Couples facing fertility problems to benefit from new €2m support fund
Couples who are experiencing fertility problems are to receive support from a €2m fund, Health Minister Simon Harris will announce today.
The fund will be aimed at offering financial support for men and women to have a consultation and undergo diagnostic tests to find out what is preventing them from having children.
The move is part of a first step to develop publicly-funded clinics offering fertility treatments, such as IVF, to help women have a baby.
The minister will today ask the Government to publicly commit to funding a model of care for infertility to be developed as part of the public health system. The Government is getting an update on the drafting of the comprehensive legislative framework for assisted human reproduction (AHR).
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Currently, advance fertility treatment such as IVF is not available within the public health care system, leaving couples to access it through the private sector.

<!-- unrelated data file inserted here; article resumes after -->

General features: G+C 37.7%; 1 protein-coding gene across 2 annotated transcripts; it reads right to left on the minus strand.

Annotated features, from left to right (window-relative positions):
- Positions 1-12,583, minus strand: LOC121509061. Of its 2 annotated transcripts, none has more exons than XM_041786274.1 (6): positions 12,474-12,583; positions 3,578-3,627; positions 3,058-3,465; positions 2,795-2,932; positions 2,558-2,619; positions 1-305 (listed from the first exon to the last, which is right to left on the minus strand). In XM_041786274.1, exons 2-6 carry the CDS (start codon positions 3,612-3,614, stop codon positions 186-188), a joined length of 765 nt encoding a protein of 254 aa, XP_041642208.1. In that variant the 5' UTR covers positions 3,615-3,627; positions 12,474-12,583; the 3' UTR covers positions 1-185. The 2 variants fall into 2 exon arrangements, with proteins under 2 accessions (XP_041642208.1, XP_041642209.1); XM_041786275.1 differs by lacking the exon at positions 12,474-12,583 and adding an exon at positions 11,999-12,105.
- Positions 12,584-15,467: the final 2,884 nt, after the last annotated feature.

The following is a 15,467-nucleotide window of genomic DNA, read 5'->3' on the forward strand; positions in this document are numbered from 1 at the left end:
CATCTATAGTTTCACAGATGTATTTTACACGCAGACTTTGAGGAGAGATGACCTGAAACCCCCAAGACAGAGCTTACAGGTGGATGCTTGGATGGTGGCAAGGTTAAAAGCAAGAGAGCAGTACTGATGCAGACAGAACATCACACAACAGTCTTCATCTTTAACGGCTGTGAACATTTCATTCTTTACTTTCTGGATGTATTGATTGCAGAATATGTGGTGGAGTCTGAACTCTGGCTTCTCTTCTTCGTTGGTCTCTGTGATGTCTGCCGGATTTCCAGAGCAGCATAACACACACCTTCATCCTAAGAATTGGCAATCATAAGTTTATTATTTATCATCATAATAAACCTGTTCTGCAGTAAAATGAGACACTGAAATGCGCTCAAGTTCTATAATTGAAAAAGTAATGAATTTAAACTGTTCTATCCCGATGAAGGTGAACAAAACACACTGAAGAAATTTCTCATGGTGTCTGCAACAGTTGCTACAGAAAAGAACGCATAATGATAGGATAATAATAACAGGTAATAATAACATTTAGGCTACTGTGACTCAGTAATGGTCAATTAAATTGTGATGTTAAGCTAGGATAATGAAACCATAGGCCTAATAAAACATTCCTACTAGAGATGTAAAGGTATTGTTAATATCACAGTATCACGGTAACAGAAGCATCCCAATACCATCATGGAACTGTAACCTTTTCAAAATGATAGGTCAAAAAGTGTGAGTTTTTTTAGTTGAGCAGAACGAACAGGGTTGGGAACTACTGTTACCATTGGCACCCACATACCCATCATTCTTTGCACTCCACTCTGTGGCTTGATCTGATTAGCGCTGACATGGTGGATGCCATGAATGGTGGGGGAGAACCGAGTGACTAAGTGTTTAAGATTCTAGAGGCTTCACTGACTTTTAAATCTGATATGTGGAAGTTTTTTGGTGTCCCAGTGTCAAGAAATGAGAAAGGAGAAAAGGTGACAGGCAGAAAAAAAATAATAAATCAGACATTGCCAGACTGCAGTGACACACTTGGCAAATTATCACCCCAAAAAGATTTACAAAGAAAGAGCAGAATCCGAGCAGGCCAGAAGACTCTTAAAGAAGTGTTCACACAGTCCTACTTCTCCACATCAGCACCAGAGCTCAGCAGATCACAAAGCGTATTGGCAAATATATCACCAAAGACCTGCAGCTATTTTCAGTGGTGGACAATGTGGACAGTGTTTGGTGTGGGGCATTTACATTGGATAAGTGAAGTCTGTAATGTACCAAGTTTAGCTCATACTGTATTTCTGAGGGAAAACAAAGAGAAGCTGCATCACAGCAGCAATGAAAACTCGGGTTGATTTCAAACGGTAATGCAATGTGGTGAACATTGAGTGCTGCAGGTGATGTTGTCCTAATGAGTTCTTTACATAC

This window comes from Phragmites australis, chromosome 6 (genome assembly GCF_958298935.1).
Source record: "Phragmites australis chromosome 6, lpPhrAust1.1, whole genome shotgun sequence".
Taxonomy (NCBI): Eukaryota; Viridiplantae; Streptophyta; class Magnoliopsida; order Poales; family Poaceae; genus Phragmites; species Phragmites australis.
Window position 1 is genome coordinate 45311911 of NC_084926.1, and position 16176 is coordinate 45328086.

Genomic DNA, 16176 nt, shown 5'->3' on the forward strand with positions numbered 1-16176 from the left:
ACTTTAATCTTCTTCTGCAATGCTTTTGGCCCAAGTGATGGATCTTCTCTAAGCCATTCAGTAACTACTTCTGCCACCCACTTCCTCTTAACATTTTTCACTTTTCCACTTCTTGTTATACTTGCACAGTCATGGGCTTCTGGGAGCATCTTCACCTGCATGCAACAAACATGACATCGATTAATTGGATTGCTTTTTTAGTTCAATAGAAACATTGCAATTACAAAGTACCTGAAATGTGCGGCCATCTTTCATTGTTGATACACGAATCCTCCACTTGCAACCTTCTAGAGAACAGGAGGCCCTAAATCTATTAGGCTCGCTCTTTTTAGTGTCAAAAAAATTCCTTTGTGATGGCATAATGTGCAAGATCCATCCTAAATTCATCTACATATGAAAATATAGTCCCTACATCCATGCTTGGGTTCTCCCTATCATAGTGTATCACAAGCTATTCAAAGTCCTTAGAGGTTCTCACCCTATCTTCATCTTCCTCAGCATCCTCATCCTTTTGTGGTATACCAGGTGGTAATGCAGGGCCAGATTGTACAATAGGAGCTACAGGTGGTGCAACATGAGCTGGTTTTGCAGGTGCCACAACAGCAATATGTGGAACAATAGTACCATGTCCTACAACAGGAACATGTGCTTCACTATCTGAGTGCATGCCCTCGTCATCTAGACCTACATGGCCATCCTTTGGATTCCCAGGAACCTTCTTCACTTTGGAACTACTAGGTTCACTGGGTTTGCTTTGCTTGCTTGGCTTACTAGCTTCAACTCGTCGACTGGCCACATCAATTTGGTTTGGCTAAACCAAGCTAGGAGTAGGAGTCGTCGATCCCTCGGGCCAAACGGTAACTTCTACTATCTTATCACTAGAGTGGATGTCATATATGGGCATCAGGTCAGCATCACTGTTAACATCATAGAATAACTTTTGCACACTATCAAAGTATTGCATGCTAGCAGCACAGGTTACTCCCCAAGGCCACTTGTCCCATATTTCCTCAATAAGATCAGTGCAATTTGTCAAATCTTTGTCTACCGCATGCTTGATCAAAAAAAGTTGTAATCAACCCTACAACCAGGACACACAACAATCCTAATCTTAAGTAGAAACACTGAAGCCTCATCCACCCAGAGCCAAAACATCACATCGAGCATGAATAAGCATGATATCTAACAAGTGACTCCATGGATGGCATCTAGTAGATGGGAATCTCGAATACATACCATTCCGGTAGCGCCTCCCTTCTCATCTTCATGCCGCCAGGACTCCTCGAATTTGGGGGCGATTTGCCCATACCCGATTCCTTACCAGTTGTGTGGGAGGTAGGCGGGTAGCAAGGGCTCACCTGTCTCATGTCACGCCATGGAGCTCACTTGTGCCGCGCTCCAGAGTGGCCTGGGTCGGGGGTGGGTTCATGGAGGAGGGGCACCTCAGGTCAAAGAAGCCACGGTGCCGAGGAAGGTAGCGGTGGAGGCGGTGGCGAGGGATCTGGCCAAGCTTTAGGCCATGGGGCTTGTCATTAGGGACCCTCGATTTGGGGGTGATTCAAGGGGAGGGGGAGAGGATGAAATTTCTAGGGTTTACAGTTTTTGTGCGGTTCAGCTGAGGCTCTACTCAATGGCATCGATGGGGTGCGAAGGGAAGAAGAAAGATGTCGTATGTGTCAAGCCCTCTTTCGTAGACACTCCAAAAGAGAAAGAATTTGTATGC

The minister is due to tell the Cabinet the initial focus of implementing the model of care will be placed on building up services at secondary care level.
This is where 50pc to 70pc of patients presenting with infertility issues could be managed, without the need to undergo invasive IVF treatment.
The €2m which is now available will be spent on supporting access to consultation and diagnostics for men and women experiencing fertility difficulties.
Around one in seven couples may have difficulty conceiving, while about 84pc of couples will conceive naturally within a year.
For couples who have been trying to conceive for more than three years without success, the likelihood of getting pregnant naturally within the next year is 25pc or less.
The majority of clinics in Ireland list IVF at costing between €4,500 and €5,000. Add-ons can cost from €200 up to almost €9,000.
Fertility treatments include medical treatment for lack of regular ovulation or surgical procedures, such as treatment for endometriosis, repair of the fallopian tubes, or removal of scarring within the womb or abdominal cavity.
At a more advanced level, there will be a need for assisted conception – this may be intrauterine insemination (IUI) or in vitro fertilisation (IVF).
Although assisted conception treatment is not funded publicly, there is some support available – in that patients who access IVF treatment privately may claim under the tax relief for medical expenses scheme.
In addition, a defined list of fertility medicines needed for fertility treatment is covered under the High Tech Arrangements scheme from the HSE.
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